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Travelujah_ / Jewish Holidays - Posts
A good friend of mine here in Israel, Abby Peleg, sent me this wonderful Rosh Hashanah recipe, care of the Smitten Kitchen, which has got to be the most beautiful apple dessert that I've ever seen.She is vegetarian and therefore she will be making this for her Rosh Hashanah meal the first night. I'm planning to make this for the second night - when we eat dairy. You can always substitue margarine if you must make it for a meat meal and you observe the laws of Kashrut.
Thanks for sharing this with Travelujah Abby!
Apple Mosaic Tart with Salted Caramel; photo courtesy Smitten Kitchen
Apple Mosaic Tart with Salted Caramel
Puffed pastry is a wonderful thing to keep around in your freezer. It comes at all price points, but I do think that the best ones contain only butter, not shortening. DuFour is my favorite brand; it is an investment that you will be able to taste in every bite and this is the kind of tart where you'll really be able to tell. If you buy some for this
This coming Monday evening, Jews around the world will be celebrating Passover. Part of the holiday celebration is taking part in a seder; an elaborate ceremonial meal to retell the story of the Exodus from Egypt. Some of seder food items consist of Matzah (unleavened bread), bitter herbs, and wine. Without going into the step by step process of the evening's rituals, I believe it is more important to understand why we are doing this in the first place.
Passover seder table setting; photo courtesy Wikipedia Commons
WHAT WE PRAY IS WHAT WE BELIEVE
The Jewish prayer book is Judaism's catechism. Lex orandi lex credendi - what we pray is what we believe. As part of the Shema prayer, we read three biblical sections - Deuteronomy 6:4-9, 11:13-21 & Numbers 15:37-41. It is our proclamation of the existence of the Unity of God; Israel's obligation to be loyal to Him and His word, the affirmation of Rewards and Punishments, and remembering the liberation from Egypt.
Jews remember the Exodus in our daily prayers for God commanded us to do so - that thou mayest remember the day when thou camest forth out of the land of
Tu Bishvat, the 15th of Shevat on the Jewish calendar, celebrated this year on Wednesday, February 8, 2012, is the day that marks the beginning of a "New Year for Trees." This is the season in which the earliest-blooming trees in the Land of Israel emerge from their winter sleep and begin a new fruit-bearing cycle.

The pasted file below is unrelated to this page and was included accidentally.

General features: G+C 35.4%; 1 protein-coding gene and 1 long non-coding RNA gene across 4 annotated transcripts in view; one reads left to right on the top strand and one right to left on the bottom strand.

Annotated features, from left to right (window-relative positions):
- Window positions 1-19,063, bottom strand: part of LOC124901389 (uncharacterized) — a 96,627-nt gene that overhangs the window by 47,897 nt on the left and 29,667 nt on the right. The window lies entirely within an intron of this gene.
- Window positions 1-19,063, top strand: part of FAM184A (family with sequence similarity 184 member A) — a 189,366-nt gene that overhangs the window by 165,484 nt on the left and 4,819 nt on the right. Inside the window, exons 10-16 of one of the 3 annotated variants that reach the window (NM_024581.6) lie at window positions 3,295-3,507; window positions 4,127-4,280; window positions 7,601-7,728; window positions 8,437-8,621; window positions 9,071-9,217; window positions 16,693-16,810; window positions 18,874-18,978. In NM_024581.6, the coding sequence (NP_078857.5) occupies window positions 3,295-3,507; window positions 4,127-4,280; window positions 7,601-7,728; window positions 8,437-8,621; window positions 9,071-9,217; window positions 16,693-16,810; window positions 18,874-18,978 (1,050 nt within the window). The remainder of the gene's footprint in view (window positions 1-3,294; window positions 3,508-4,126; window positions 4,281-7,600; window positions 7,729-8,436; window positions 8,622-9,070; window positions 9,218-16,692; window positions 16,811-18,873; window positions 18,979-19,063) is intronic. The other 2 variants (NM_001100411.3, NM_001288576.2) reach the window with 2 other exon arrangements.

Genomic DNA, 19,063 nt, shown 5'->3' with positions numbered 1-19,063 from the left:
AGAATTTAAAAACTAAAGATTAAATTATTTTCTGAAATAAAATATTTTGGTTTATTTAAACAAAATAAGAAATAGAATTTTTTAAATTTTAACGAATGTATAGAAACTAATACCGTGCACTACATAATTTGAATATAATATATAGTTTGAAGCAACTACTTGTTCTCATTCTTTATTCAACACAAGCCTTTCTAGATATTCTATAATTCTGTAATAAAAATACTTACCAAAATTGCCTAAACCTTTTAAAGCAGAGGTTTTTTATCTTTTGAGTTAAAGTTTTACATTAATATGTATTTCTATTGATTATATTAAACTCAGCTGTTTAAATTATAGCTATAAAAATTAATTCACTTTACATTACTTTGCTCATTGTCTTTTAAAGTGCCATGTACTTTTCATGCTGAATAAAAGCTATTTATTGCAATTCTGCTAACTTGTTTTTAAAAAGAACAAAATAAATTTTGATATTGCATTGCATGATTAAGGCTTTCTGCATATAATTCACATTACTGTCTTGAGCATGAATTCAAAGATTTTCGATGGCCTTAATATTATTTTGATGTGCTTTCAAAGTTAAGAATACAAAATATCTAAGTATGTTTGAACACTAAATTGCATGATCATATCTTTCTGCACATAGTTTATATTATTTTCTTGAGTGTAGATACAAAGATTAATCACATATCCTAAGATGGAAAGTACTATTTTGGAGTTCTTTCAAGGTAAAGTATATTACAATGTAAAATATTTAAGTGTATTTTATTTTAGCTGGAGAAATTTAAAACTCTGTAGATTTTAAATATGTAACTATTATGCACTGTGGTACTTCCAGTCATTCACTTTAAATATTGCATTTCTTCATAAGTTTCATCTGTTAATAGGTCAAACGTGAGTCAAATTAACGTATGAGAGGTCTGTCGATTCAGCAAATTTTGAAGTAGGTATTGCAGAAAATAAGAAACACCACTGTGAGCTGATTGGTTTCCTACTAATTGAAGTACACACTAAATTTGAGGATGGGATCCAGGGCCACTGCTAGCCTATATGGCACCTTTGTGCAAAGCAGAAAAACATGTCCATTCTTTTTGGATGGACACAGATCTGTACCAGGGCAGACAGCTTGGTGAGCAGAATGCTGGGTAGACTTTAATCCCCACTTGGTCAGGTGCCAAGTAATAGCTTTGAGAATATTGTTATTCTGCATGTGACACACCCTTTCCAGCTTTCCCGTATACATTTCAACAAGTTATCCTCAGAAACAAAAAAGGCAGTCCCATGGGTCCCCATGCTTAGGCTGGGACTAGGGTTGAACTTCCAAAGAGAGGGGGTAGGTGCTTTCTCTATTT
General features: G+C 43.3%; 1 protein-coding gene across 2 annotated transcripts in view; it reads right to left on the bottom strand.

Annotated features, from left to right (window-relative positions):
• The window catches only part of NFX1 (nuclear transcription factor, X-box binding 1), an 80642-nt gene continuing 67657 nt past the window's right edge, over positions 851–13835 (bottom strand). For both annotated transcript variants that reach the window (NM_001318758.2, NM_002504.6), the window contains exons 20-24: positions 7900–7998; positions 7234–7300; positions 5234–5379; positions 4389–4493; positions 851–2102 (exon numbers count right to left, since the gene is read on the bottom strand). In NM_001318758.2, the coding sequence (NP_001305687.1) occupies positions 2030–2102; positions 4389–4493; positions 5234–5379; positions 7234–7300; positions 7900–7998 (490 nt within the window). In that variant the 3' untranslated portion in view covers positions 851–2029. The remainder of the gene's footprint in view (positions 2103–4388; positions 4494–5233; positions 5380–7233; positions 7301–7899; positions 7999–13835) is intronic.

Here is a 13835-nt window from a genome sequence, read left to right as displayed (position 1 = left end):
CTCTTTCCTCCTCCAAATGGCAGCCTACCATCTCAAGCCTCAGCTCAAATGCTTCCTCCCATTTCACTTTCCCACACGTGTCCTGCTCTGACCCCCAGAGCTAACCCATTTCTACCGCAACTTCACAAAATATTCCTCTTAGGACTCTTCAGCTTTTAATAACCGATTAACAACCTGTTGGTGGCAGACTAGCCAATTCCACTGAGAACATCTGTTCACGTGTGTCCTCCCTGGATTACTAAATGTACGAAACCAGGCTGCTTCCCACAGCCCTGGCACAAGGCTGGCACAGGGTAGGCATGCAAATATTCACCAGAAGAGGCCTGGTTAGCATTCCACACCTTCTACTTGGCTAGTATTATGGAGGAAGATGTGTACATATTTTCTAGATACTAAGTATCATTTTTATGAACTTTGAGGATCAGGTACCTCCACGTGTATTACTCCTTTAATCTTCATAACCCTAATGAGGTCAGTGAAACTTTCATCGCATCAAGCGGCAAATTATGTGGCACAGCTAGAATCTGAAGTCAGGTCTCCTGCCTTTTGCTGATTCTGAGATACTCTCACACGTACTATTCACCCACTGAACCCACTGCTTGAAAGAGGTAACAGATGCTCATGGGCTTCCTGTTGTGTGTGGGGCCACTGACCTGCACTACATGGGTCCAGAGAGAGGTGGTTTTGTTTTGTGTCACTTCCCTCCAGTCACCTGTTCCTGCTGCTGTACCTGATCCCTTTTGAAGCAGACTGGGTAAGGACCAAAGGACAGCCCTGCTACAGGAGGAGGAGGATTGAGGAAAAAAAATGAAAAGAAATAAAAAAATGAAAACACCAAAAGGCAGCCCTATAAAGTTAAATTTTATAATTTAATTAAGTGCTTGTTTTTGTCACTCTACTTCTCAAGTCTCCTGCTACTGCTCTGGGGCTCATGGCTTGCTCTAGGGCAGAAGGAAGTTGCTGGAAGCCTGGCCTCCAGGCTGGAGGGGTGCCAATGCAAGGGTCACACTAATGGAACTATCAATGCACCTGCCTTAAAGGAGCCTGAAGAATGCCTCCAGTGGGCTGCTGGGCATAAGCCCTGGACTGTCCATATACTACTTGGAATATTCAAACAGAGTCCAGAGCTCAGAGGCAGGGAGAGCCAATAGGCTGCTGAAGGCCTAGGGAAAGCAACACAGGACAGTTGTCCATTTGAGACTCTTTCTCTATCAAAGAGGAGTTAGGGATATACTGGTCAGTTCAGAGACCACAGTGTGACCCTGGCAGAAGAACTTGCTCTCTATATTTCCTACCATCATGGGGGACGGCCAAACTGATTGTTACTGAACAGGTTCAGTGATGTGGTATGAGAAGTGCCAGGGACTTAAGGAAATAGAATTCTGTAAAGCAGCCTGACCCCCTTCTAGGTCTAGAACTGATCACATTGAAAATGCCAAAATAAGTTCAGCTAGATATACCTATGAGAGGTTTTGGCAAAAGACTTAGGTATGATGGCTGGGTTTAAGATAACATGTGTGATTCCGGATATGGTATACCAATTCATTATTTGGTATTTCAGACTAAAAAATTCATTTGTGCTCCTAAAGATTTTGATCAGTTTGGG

Traditionally, Tu Bishvat marked an important date for Jewish farmers in ancient times. It is written in the Scriptures, "When you enter the land [of Israel] and plant any tree for food, you shall regard its fruit as forbidden. Three years it shall be forbidden for you, not to be eaten" (Leviticus 19:23). The fruit of the fourth year was to be offered to the priests in the Temple as a gift of gratitude for the bounty of the land, and the fifth-year fruit--and all subsequent fruit--was finally for the farmer. This law, however, raised the question of how farmers were to mark the "birthday" of a tree. The Rabbis therefore established the 15th of the month of Shvat as a general "birthday" for all trees, regardless of when they were actually planted.
Chief Rabbi Yoni Metzger wit
Chanukah ("dedication" in Hebrew) is celebrated this year from sunset Tuesday, December 20, until sunset Wednesday, December 28. The festival commemorates both the 164 BCE rededication of the Second Temple in Jerusalem after its desecration by the ruling Seleucid (Syrian Greek) Kingdom, under Antiochus IV - and the re-establishment of religious freedom for the Jewish people after a period of harsh repression. The success of the popular revolt led by Judah Maccabee and his brothers has, ever since, symbolized the Jewish people's fight for, and achievement of, its liberty and freedom as a nation against overwhelming odds. Chanukah is not a legal holiday in Israel; offices, shops and public transportation will operate as usual.